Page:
When it comes to living your healthiest life ever, the conversation always seems to come back to gut health. Besides the obvious digestive-related problems that can spring up when your microbiome’s out of balance (from annoying bloating to more serious leaky gut or irritable bowel syndrome), it’s also linked to your mood, immunity, and preventing serious diseases.
Here’s the thing: Probiotics and prebiotics sound similar, but they’re completely different (confusing, I know). What makes it even more confusing is that the scientific community hasn’t agreed upon one set definition of what they are.
Probiotics are live bacteria that help keep your gut in balance by staving off harmful bacteria that may reside there. And according to Nick Bitz, a licensed, board-certified naturopathic doctor and the supplement brand Youtheory’s chief scientific officer, prebiotics (short for prebiotic fiber) are non-digestible carbohydrates that the bacteria in the large intestine break down into small-chain fatty acids. In layman’s terms: “Prebiotics feed all the bacteria and the cells that line the intestinal track and giving them food for energy,” Dr. Bitz says. But the The Scientific Association for Probiotics and Prebiotics specifies that the bacteria must target good bacteria in the gut to be considered a prebiotic.
On the surface, therefore, it seems like using prebiotics to feed the probiotics in your digestive tract would be the key to finding gut-health harmony. But, as Dr. Bitz points out, that’s not exactly how it works.
Keep reading to see why you might want to proceed with caution when taking prebiotics.
Why prebiotics could harm your gut health
The downside to prebiotics, Dr. Bitz says, is that they feed both the good and bad bacteria in your system.
The Probiotic Cure author and Healthy by Nature radio host Martie Whittekin, CCN, agrees. “Prebiotics increase the amount of bacteria,” in your gut, she says, “but not the diversity, which is really what you want. Having a diversity of bacteria in the gut is important because the various strains all do something different for the body.”
“Studies do show that prebiotics increase the flora in the gut, but there haven’t been any studies that show the benefits of that change,” Dr. Bitz says. “So you may be changing the [makeup in your gut], but what’s it really doing for you?”
Both experts say that prebiotics can actually cause gas and bloating—two symptoms that may lead you to turn to prebiotics in the first place.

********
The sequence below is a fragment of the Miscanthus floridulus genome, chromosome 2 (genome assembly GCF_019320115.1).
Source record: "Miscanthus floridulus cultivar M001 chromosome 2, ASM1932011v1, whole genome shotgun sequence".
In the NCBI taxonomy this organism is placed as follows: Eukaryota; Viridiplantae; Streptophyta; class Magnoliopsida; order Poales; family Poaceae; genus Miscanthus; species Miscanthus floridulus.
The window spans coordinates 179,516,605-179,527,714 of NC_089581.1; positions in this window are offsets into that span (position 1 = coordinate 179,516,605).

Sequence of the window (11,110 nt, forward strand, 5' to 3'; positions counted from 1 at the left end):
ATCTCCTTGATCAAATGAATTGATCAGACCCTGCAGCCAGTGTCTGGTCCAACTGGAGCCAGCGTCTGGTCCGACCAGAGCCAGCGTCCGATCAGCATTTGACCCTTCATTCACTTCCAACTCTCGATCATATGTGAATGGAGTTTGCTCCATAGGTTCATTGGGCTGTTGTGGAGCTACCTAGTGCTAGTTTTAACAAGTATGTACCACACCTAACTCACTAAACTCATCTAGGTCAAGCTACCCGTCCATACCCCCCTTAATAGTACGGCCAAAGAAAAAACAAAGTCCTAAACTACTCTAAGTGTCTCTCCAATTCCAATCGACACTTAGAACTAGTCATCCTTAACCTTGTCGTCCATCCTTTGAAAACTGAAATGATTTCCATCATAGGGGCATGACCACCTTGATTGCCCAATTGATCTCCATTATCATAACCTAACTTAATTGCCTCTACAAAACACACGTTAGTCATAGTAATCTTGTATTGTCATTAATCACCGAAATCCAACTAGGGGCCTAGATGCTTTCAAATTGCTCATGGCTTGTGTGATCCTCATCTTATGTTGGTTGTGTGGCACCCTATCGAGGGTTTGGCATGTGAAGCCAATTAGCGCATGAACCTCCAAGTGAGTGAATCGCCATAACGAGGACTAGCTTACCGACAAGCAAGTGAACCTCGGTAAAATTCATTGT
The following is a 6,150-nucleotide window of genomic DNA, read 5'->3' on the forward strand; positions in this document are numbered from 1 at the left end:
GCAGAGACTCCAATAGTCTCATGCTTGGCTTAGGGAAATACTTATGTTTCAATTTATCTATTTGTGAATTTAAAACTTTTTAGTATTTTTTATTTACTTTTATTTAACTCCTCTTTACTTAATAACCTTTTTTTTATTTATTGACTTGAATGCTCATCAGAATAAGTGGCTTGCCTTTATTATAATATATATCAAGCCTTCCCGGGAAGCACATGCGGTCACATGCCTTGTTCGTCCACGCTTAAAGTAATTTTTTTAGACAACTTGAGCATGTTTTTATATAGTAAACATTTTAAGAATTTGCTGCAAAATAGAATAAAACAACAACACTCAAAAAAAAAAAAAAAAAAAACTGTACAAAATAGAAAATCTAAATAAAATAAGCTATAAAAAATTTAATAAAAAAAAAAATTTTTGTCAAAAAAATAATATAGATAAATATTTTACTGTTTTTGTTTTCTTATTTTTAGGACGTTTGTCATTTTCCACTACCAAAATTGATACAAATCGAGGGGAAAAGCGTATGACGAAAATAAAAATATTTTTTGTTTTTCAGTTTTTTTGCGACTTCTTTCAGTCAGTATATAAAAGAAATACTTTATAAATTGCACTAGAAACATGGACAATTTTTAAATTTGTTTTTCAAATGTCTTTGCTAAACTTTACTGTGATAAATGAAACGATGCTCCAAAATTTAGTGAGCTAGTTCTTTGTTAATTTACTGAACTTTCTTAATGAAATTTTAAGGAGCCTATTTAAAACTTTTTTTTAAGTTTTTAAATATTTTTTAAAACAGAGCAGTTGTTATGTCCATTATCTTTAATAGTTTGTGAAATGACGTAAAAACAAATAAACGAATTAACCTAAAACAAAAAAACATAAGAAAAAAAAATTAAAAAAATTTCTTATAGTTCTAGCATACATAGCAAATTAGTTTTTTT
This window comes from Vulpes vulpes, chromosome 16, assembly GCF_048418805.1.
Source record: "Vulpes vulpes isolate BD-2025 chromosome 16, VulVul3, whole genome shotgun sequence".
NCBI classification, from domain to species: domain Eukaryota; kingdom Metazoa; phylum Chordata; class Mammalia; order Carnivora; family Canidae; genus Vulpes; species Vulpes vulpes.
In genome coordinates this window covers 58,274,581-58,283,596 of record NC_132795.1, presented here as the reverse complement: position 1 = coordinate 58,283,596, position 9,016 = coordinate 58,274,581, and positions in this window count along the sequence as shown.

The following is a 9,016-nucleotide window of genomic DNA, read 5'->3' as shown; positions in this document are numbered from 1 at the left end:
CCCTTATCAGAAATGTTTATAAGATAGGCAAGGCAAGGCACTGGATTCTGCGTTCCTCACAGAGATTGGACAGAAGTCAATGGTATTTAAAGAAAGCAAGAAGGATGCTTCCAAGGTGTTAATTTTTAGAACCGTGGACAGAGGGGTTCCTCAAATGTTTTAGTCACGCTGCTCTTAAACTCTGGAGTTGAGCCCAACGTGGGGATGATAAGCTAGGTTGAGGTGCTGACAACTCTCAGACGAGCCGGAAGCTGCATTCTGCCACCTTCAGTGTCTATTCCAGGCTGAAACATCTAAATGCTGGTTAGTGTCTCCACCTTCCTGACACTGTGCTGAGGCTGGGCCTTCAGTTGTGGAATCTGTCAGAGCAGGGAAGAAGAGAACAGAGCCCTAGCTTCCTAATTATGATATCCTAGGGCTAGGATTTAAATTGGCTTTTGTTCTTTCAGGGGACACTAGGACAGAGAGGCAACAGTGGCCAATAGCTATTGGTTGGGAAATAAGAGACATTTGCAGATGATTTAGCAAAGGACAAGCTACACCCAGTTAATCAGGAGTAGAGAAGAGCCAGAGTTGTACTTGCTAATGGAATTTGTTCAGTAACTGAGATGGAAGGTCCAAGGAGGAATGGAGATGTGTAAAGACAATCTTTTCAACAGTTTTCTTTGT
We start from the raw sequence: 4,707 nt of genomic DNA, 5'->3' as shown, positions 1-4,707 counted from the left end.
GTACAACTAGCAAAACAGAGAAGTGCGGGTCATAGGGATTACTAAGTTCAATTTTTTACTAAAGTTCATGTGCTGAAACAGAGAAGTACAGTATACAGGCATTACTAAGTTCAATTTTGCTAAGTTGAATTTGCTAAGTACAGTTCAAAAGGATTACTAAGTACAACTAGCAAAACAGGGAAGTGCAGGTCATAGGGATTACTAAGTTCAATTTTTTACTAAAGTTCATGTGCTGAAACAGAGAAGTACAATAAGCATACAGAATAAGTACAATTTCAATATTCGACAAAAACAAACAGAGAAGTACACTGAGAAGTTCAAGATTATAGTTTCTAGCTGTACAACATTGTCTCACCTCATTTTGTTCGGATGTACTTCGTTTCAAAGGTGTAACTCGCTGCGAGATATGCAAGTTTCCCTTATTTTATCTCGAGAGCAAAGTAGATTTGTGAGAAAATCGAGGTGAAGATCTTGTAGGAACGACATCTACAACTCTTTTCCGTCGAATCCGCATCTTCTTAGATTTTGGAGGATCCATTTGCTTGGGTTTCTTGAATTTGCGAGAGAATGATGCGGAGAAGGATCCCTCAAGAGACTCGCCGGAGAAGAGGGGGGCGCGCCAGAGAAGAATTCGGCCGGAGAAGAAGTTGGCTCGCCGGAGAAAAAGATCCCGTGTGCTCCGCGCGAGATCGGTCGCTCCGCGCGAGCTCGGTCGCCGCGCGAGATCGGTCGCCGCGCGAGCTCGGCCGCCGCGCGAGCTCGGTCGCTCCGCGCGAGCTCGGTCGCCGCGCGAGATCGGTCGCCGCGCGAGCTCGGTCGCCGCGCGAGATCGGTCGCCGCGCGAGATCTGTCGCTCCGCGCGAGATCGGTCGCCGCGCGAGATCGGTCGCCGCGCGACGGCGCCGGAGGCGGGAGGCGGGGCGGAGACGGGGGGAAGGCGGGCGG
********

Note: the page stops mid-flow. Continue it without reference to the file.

Not all prebiotics are created equal
Before you jump to the conclusion that all prebiotics are bad, Raja Dhir, the co-founder and co-CEO of the new microbiome startup Seed, launching next month, says not all prebiotics are the same. “One of the most exciting new developments in microbiome research is looking at novel non-fermentable prebiotics and how they are converted into health-promoting compounds (metabolites) by the gut microbiota,” he says.
This new class of prebiotics unfortunately doesn’t include fermentable prebiotics like FOS, GOS, and inulin, which are the most common ones you’ll see on labels when supplement shopping. Instead, Dhir says, keep an eye out for dietary polyphenols.
The key to giving your gut some support
So what do you do? Whittekin says to focus on the variety of bacteria strains to really up the diversity in the gut. Dr. Bitz agrees doing this—through probiotics—is a good route to take, but recommends doing it slowly. “I don’t like this canned approach of throwing everything we can into a supplement, take it every day, cross our fingers, and hope we get better,” he says.
“Start with a probiotic with one strain,” Dr. Bitz recommends instead. “Slowly ramp up and see how your body does with just with that. Then, add layers one by one and see how you react.” He adds that taking the same approach when adding fiber to your diet is a wise, too, rather than drastically and suddenly upping your veggie intake.
This is one relationship where moving slowly is key. And when you do, hopefully you and your gut will live happily ever after.
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